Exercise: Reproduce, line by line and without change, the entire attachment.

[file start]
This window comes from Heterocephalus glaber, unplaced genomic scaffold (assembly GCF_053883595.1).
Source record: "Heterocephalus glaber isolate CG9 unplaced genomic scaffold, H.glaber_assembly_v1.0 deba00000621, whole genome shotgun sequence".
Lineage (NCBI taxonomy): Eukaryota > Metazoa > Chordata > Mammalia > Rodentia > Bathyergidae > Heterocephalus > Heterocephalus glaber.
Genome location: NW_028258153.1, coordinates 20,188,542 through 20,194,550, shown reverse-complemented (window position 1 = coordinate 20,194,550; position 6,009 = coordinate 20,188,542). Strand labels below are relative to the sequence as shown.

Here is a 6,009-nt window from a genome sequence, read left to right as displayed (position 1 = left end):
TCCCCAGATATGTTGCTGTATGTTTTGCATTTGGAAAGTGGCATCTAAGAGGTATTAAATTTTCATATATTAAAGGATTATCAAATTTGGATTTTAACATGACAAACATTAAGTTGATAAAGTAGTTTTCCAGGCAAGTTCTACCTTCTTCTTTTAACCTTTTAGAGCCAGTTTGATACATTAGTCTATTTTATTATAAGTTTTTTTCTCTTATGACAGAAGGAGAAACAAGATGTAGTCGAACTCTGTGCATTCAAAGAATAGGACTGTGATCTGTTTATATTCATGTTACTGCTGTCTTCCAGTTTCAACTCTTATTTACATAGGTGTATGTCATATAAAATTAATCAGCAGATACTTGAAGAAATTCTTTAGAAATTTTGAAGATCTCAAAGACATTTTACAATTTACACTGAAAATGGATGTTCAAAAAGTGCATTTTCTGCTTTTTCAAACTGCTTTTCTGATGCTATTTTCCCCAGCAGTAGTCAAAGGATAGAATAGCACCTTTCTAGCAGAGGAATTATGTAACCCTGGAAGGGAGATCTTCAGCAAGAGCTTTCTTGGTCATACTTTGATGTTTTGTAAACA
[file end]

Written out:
This window comes from Heterocephalus glaber, unplaced genomic scaffold (assembly GCF_053883595.1).
Source record: "Heterocephalus glaber isolate CG9 unplaced genomic scaffold, H.glaber_assembly_v1.0 deba00000621, whole genome shotgun sequence".
Lineage (NCBI taxonomy): Eukaryota > Metazoa > Chordata > Mammalia > Rodentia > Bathyergidae > Heterocephalus > Heterocephalus glaber.
Genome location: NW_028258153.1, coordinates 20,188,542 through 20,194,550, shown reverse-complemented (window position 1 = coordinate 20,194,550; position 6,009 = coordinate 20,188,542). Strand labels below are relative to the sequence as shown.

Here is a 6,009-nt window from a genome sequence, read left to right as displayed (position 1 = left end):
TCCCCAGATATGTTGCTGTATGTTTTGCATTTGGAAAGTGGCATCTAAGAGGTATTAAATTTTCATATATTAAAGGATTATCAAATTTGGATTTTAACATGACAAACATTAAGTTGATAAAGTAGTTTTCCAGGCAAGTTCTACCTTCTTCTTTTAACCTTTTAGAGCCAGTTTGATACATTAGTCTATTTTATTATAAGTTTTTTTCTCTTATGACAGAAGGAGAAACAAGATGTAGTCGAACTCTGTGCATTCAAAGAATAGGACTGTGATCTGTTTATATTCATGTTACTGCTGTCTTCCAGTTTCAACTCTTATTTACATAGGTGTATGTCATATAAAATTAATCAGCAGATACTTGAAGAAATTCTTTAGAAATTTTGAAGATCTCAAAGACATTTTACAATTTACACTGAAAATGGATGTTCAAAAAGTGCATTTTCTGCTTTTTCAAACTGCTTTTCTGATGCTATTTTCCCCAGCAGTAGTCAAAGGATAGAATAGCACCTTTCTAGCAGAGGAATTATGTAACCCTGGAAGGGAGATCTTCAGCAAGAGCTTTCTTGGTCATACTTTGATGTTTTGTAAACA